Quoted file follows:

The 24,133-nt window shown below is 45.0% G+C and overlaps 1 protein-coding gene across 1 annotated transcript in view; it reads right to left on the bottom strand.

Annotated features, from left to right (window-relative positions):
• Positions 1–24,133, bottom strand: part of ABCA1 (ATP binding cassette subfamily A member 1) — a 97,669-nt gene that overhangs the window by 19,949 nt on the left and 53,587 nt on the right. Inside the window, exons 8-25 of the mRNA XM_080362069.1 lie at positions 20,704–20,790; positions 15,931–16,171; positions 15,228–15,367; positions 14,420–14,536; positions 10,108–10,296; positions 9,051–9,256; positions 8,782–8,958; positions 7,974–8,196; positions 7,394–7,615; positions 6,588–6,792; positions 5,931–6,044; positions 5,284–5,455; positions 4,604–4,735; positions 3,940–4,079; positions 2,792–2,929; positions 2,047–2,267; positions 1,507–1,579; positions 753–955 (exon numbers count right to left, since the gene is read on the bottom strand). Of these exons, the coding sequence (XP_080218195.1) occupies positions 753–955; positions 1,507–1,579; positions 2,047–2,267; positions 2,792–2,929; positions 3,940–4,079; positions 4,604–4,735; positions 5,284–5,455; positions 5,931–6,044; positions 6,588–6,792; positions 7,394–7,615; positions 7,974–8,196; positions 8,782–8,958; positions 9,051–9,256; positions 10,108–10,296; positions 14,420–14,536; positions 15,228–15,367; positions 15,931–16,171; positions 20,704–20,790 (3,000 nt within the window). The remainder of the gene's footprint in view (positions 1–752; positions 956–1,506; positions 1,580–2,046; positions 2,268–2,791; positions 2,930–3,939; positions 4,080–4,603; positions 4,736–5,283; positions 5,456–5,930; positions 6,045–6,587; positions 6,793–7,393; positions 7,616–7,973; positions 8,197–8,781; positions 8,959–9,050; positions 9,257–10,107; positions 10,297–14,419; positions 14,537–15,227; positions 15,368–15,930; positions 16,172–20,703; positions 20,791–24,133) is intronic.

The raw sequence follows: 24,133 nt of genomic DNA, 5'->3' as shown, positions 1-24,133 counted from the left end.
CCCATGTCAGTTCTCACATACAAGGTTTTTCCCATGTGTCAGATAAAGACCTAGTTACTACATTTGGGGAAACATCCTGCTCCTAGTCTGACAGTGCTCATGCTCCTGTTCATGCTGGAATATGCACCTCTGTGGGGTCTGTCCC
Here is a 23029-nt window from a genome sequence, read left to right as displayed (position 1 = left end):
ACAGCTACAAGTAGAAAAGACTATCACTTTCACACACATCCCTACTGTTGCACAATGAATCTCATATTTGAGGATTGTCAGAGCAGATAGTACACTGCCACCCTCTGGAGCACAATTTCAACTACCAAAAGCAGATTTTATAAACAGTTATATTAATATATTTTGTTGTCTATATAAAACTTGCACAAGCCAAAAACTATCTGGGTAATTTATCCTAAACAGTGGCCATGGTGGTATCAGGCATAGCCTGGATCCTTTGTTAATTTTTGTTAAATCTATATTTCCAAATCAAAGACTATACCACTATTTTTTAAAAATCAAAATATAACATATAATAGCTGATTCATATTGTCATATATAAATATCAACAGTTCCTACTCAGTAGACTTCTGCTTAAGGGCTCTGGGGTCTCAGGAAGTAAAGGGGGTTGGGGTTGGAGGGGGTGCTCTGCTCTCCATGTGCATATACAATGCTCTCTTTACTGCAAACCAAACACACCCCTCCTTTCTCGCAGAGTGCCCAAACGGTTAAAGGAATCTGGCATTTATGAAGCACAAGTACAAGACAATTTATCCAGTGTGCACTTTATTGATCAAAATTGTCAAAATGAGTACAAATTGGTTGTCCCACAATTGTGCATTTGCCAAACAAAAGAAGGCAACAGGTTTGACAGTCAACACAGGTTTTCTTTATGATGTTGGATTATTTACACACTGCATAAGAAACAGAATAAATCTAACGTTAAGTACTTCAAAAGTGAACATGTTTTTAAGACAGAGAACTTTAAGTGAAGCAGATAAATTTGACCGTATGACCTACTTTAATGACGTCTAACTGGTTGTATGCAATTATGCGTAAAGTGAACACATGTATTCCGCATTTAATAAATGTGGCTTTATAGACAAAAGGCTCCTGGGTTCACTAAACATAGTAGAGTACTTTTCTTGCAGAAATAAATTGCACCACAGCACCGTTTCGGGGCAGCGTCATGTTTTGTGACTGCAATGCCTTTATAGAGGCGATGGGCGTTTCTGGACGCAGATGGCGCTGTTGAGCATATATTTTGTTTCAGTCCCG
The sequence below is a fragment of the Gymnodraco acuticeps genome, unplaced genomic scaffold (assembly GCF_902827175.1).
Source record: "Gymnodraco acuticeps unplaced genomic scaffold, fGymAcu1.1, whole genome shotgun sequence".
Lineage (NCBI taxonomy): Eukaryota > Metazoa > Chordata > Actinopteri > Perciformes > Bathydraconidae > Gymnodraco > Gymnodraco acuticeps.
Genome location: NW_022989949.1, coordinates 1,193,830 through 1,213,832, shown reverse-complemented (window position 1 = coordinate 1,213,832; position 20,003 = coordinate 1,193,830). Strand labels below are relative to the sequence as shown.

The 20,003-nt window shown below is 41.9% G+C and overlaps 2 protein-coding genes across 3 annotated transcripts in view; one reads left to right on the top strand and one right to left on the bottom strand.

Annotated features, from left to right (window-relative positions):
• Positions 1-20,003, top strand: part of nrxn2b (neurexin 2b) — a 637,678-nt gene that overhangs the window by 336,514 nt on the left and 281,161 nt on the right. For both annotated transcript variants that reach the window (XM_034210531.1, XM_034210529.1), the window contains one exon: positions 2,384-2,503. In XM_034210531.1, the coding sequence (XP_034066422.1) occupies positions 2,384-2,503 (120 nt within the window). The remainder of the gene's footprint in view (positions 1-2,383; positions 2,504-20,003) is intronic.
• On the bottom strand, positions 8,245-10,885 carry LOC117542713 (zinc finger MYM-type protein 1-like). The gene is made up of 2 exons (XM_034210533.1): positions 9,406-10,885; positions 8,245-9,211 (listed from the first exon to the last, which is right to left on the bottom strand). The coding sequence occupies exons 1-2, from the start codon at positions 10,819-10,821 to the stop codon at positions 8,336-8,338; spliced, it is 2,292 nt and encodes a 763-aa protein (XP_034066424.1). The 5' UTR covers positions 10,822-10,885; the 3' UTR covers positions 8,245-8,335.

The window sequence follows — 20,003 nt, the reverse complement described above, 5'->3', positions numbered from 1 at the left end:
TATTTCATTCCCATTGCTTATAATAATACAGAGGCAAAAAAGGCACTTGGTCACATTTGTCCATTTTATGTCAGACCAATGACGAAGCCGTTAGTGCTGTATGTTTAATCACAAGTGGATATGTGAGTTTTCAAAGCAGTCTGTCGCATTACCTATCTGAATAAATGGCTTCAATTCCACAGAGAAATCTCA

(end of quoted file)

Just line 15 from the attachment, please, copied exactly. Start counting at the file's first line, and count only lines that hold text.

• On the bottom strand, positions 8,245-10,885 carry LOC117542713 (zinc finger MYM-type protein 1-like). The gene is made up of 2 exons (XM_034210533.1): positions 9,406-10,885; positions 8,245-9,211 (listed from the first exon to the last, which is right to left on the bottom strand). The coding sequence occupies exons 1-2, from the start codon at positions 10,819-10,821 to the stop codon at positions 8,336-8,338; spliced, it is 2,292 nt and encodes a 763-aa protein (XP_034066424.1). The 5' UTR covers positions 10,822-10,885; the 3' UTR covers positions 8,245-8,335.